We are told that the top 10 per cent of salespeople achieve around 65 per cent or more of their work via repeat and referral business – so isn't this where property managers should be focusing their energy too?
When I talk about referrals in conversation or to any audience, everyone always agrees they are great to receive and that they guarantee almost 100 per cent conversion and generally at the full price or commission.
While most businesses and property managers understand and value the concept of referrals, it is now time for a paradigm shift in thinking – instead of feeling it is ‘rather nice’ when a referral ‘comes along’, how about the concept of actually controlling referrals and setting targets for them. Is that possible?
Yes, it is – and once you embrace the concept, it will put you head and shoulders above your competitors.
Jim Reitzel is a realtor from Canada who is in the top 1 per cent in North America. I've known Jim for more than 10 years, and many years ago he shared with me that he had achieved 250 personal sales referrals in the previous year. That was astounding in itself, but what really grabbed my attention was when he informed me that his target for the year ahead was 300.
Wow, the concept of targeting for referrals – this is something new and exciting. Over the next few years I watched Jim first achieve his target of 300, then onto 400 and finally over 500 referrals.
I even brought him over here to Australia to speak at a conference I ran in 2006 to tell the audience exactly what he does.
Jim's total focus is on referrals and everything he does is always focused on the customer, not himself.
Now, like lots of other salespeople or offices, he does things that endear his clients to him (while this is talking about sales, the same principle applies to property management):
- like sending them batteries for their smoke alarms each year “to keep you and your family safe"
- like giving them a voucher for a meal for two on their wedding anniversary or special event/birthday each year – and more
- at his annual family event, complete with music, rides for the kids, food and drink, etc, one of the attendees can win $1,000 – but they are only eligible if they have referred him and his business throughout the year.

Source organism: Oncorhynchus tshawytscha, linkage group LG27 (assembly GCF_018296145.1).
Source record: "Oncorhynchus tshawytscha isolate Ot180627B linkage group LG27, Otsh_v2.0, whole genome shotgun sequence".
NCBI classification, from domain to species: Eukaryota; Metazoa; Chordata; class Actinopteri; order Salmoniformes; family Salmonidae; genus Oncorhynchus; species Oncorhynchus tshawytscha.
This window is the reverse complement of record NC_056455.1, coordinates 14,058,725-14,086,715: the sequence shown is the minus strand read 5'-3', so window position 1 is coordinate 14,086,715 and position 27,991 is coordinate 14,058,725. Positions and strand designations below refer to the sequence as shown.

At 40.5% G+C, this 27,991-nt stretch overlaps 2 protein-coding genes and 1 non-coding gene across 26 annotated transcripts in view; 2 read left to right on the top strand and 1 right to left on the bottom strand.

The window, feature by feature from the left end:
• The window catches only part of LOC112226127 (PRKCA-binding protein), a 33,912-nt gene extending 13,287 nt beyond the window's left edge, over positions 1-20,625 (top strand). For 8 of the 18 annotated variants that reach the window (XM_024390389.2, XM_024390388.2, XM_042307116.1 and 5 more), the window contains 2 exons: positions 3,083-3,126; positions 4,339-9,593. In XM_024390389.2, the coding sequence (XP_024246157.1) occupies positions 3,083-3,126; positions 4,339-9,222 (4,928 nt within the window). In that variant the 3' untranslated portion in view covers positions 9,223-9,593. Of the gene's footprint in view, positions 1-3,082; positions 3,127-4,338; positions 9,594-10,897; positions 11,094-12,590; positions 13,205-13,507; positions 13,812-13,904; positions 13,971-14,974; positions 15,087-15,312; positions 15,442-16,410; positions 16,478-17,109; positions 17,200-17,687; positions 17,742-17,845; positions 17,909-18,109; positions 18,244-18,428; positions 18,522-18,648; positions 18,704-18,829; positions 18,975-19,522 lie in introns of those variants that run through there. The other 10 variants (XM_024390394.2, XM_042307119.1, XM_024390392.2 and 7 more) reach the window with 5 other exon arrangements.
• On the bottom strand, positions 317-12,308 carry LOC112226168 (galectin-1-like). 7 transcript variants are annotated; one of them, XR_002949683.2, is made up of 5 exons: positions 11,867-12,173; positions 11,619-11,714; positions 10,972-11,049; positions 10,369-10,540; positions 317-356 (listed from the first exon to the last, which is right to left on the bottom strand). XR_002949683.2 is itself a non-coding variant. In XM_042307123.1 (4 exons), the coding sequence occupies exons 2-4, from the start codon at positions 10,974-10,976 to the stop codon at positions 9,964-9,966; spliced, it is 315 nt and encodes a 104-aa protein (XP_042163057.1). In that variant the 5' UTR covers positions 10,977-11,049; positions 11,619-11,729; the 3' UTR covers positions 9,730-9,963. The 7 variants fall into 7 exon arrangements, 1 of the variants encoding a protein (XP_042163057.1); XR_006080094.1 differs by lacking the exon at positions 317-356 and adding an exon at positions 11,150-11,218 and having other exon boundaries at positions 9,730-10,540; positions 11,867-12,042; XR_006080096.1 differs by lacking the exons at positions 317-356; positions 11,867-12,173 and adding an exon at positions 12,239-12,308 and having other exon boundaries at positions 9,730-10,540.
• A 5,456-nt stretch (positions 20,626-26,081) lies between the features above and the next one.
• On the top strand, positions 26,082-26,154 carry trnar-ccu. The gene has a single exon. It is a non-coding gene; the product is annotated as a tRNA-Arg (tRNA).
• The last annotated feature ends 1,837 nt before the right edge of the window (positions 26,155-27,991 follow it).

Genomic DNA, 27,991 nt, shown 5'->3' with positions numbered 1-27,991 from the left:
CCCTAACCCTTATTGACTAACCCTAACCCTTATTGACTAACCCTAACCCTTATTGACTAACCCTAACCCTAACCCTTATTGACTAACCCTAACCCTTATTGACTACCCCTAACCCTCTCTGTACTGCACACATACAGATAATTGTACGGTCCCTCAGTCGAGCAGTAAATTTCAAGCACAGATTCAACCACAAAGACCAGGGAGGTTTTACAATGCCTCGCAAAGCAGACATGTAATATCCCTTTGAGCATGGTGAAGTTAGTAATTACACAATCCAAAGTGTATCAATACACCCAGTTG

Add to this yourself:
- having a cheese and wine night for property investors
- having a cheese and wine night for tenants – if looked after properly, they could become purchasers and then property investors. This can have a great impact – at one such event one tenant was in tears, saying that no one had ever done anything like that for her before. Apart from anything else, isn't that absolutely going to guarantee she will always be an exemplary tenant?
But where does the targeting come in? If you were speaking regularly to all your customers, do you think it would be feasible that each one might be able to give you just one referral over a 12-month period? I don't believe I've ever had a person in an audience that hasn't thought that is totally possible.
So, do you realise what we have just done? We have now set a target of one referral per customer per year. Now it's a case of arithmetic – the number of customers you have equals the target for your referrals that year.
This applies totally to property management, where you are targeting your ‘landlords’ (property owners/investors).
Let's make it easy and set up a spreadsheet, with the names of all your property investors in the first column.
Now determine a time period for regular contact – let's say, in this case, every three months. Now there are four columns per year to be checked when interactive conversation has taken place.
Now comes the first major step. When I ask my audiences if they ask all their customers for referrals on a regular basis, almost invariably the answer is ‘no’. They don't have a consistent organised program to do so.
Every three months, during their conversation with the customer, they are going to ask them if they can refer someone who might be looking to buy/sell/rent or invest. The law of averages says that this will generate business merely by asking the right question at the right time for some.
Now, just asking "can you refer someone" is too broad a statement, since they often know so many people that it is hard to get their heads around.
So, break the referral groups into sectors such as:
- family and relatives
- business colleagues and contacts
- social, sporting and school contact
This way, by breaking it into the smaller groups it much easier for them to virtually put faces with names and you will find your response factor increases dramatically.
What follows now is a basic sample of the spreadsheet you can put together (including notation of relevant information/news articles you have sent them, to keep them informed constantly) and you can elaborate with way more columns, that work best for you.
So now, each three months, the columns on your spreadsheet could be:
- meaningful contact made
- asked for referral
- received referral: Y/N
- thanked them for the referral
- business concluded as a result of the referral: Y/N
- rewarded them for the referral
As you can see, the last entry means you are going to set up a reward system so they receive something tangible for every referral, and this could grow in value depending on the number of referrals they give you.
Obviously, they are not going to refer you if they don't like or trust you, so ensure your customer service is 100 per cent. Then, by following these simple tips, you are now on your way to targeting and managing referrals – which most businesses don't do, thereby leaving your competitors far behind.